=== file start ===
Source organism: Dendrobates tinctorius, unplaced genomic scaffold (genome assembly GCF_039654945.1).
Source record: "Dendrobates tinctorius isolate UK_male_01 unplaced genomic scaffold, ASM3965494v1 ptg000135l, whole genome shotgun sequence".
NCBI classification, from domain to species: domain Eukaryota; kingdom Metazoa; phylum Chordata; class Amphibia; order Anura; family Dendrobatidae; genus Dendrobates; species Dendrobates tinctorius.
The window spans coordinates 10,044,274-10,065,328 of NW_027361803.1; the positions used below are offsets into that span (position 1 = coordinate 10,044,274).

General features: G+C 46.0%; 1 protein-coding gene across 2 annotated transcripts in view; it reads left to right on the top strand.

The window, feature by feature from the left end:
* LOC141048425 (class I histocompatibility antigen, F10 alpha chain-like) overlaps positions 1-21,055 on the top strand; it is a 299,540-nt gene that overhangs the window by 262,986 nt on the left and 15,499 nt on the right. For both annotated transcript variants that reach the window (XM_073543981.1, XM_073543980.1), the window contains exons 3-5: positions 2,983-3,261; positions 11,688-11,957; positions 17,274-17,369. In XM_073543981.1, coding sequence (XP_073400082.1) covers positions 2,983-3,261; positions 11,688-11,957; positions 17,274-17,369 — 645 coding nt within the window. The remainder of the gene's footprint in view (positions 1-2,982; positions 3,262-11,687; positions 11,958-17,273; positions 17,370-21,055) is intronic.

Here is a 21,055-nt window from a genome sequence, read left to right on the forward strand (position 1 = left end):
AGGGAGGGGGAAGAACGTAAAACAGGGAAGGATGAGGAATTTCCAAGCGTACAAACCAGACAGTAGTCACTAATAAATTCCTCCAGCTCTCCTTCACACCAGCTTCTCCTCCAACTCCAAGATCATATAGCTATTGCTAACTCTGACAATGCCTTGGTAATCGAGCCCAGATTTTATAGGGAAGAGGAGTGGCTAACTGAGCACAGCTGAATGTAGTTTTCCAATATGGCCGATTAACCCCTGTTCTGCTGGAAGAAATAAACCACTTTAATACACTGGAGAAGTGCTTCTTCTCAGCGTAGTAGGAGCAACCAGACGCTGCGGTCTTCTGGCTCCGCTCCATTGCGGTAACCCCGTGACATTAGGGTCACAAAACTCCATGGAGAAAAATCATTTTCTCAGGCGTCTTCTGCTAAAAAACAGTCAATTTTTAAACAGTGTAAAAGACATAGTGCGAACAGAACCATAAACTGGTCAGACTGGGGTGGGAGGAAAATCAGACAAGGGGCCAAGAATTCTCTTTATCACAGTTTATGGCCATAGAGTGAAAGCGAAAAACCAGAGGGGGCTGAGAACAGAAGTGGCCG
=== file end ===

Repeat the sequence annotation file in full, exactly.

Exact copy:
Source organism: Dendrobates tinctorius, unplaced genomic scaffold (genome assembly GCF_039654945.1).
Source record: "Dendrobates tinctorius isolate UK_male_01 unplaced genomic scaffold, ASM3965494v1 ptg000135l, whole genome shotgun sequence".
NCBI classification, from domain to species: domain Eukaryota; kingdom Metazoa; phylum Chordata; class Amphibia; order Anura; family Dendrobatidae; genus Dendrobates; species Dendrobates tinctorius.
The window spans coordinates 10,044,274-10,065,328 of NW_027361803.1; the positions used below are offsets into that span (position 1 = coordinate 10,044,274).

General features: G+C 46.0%; 1 protein-coding gene across 2 annotated transcripts in view; it reads left to right on the top strand.

The window, feature by feature from the left end:
* LOC141048425 (class I histocompatibility antigen, F10 alpha chain-like) overlaps positions 1-21,055 on the top strand; it is a 299,540-nt gene that overhangs the window by 262,986 nt on the left and 15,499 nt on the right. For both annotated transcript variants that reach the window (XM_073543981.1, XM_073543980.1), the window contains exons 3-5: positions 2,983-3,261; positions 11,688-11,957; positions 17,274-17,369. In XM_073543981.1, coding sequence (XP_073400082.1) covers positions 2,983-3,261; positions 11,688-11,957; positions 17,274-17,369 — 645 coding nt within the window. The remainder of the gene's footprint in view (positions 1-2,982; positions 3,262-11,687; positions 11,958-17,273; positions 17,370-21,055) is intronic.

Here is a 21,055-nt window from a genome sequence, read left to right on the forward strand (position 1 = left end):
AGGGAGGGGGAAGAACGTAAAACAGGGAAGGATGAGGAATTTCCAAGCGTACAAACCAGACAGTAGTCACTAATAAATTCCTCCAGCTCTCCTTCACACCAGCTTCTCCTCCAACTCCAAGATCATATAGCTATTGCTAACTCTGACAATGCCTTGGTAATCGAGCCCAGATTTTATAGGGAAGAGGAGTGGCTAACTGAGCACAGCTGAATGTAGTTTTCCAATATGGCCGATTAACCCCTGTTCTGCTGGAAGAAATAAACCACTTTAATACACTGGAGAAGTGCTTCTTCTCAGCGTAGTAGGAGCAACCAGACGCTGCGGTCTTCTGGCTCCGCTCCATTGCGGTAACCCCGTGACATTAGGGTCACAAAACTCCATGGAGAAAAATCATTTTCTCAGGCGTCTTCTGCTAAAAAACAGTCAATTTTTAAACAGTGTAAAAGACATAGTGCGAACAGAACCATAAACTGGTCAGACTGGGGTGGGAGGAAAATCAGACAAGGGGCCAAGAATTCTCTTTATCACAGTTTATGGCCATAGAGTGAAAGCGAAAAACCAGAGGGGGCTGAGAACAGAAGTGGCCG